New guidelines released in 2018 by the Canadian Task Force on Preventive Health Care encourage women aged 40 to 74 to discuss breast cancer screening with their doctors and make a shared decision about whether to get a mammogram based in part on a woman’s preferences. But did you know that a mammogram might not be able to detect breast cancer?
Women with dense breasts have a higher ratio of fibrous tissue, which appears white on a mammogram scan, and fatty tissue, which appears black. Because breast cancer also appears white on a mammogram scan, higher breast density can make it difficult for doctors to catch breast cancer even with regular mammograms.
Recording data and informing women of their breast density – there are four categories, ranging from fatty to extremely dense – can provide critical knowledge on the need to explore further methods of detection and increase the likelihood that breast cancer will be diagnosed in its earlier stages. Breast density cannot be determined by the look, feel or size of a woman’s breasts.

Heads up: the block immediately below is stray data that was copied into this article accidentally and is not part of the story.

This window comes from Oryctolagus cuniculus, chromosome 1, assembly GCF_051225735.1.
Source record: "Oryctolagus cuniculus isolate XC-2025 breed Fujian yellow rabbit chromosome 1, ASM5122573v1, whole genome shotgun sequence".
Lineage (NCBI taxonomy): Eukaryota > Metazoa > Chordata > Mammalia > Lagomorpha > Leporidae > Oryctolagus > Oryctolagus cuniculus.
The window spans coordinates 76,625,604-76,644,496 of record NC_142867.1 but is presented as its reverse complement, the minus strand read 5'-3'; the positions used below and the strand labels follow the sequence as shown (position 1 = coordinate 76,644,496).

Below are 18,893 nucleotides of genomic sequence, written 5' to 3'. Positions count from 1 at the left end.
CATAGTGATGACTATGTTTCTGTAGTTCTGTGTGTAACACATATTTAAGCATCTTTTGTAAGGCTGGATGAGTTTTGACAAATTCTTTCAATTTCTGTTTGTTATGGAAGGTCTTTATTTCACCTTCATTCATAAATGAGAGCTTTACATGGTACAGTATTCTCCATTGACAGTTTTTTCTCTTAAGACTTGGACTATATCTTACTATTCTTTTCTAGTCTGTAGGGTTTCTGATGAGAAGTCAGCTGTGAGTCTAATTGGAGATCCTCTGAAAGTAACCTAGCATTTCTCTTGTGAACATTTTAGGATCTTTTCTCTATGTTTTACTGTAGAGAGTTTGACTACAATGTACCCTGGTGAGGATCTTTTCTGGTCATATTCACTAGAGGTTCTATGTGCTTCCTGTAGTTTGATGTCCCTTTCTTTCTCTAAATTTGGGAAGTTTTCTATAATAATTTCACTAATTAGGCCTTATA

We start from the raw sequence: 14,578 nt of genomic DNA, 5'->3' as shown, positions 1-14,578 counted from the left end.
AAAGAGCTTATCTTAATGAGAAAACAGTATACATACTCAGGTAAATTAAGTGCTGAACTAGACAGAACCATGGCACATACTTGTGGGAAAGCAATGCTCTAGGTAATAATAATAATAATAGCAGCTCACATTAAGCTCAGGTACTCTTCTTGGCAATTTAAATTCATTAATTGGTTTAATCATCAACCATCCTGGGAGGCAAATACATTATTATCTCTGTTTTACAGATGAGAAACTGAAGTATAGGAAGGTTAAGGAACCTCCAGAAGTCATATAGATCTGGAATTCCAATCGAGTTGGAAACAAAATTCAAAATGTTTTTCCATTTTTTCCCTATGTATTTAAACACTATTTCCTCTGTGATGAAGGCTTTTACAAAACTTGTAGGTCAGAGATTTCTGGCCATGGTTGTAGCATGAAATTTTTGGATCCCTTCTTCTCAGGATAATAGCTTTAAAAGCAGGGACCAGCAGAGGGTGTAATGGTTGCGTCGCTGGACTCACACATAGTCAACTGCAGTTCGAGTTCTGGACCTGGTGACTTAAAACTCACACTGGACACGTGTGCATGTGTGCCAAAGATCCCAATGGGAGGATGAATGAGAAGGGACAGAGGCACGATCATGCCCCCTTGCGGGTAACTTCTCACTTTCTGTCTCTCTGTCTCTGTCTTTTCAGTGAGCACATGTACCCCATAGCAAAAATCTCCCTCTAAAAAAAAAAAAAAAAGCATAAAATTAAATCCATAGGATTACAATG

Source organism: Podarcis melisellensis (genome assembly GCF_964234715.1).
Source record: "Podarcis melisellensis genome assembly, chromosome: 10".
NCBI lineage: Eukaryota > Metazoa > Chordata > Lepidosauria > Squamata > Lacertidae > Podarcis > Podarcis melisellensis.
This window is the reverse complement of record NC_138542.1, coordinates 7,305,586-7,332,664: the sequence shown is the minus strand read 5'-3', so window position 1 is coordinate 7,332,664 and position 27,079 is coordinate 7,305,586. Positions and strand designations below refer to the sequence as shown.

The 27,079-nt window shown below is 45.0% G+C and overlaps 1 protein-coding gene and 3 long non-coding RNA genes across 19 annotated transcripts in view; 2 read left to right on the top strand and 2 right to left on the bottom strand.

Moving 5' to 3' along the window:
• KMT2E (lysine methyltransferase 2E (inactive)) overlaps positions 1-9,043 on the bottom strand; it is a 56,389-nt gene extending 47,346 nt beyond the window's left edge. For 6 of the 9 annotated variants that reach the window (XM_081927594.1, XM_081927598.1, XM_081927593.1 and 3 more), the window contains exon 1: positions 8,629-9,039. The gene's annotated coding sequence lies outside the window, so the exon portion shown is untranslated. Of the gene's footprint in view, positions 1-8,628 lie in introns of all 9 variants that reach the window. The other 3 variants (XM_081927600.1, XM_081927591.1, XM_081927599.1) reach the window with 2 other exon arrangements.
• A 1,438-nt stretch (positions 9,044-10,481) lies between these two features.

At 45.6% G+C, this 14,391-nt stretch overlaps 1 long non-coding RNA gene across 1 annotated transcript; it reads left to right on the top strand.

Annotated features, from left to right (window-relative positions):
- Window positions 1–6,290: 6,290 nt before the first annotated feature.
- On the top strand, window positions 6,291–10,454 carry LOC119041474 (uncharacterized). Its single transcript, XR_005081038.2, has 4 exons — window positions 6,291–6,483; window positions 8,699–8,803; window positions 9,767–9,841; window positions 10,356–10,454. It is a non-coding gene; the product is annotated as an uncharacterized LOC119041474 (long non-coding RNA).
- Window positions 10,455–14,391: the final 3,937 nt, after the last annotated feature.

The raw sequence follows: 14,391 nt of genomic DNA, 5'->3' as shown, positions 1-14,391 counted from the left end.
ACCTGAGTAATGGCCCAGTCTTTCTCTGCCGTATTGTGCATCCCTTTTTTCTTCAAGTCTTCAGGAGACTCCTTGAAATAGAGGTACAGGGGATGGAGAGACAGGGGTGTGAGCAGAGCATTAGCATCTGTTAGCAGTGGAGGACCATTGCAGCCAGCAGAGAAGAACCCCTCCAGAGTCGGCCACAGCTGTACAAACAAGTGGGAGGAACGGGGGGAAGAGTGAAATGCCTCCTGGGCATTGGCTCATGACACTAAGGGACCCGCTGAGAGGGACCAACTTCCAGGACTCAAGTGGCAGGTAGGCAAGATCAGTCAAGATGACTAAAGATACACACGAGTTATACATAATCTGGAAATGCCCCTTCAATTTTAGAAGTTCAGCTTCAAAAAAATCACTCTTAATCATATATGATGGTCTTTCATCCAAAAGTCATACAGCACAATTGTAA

The Canadian Cancer Survivor Network, along with Dense Breasts Canada and other cancer and patient organizations, are working to educate women and decision makers about the importance of reporting breast density information to all women. Find more information and learn how to get involved at the Dense Breasts Canada website.
Source: Dense Breasts Canada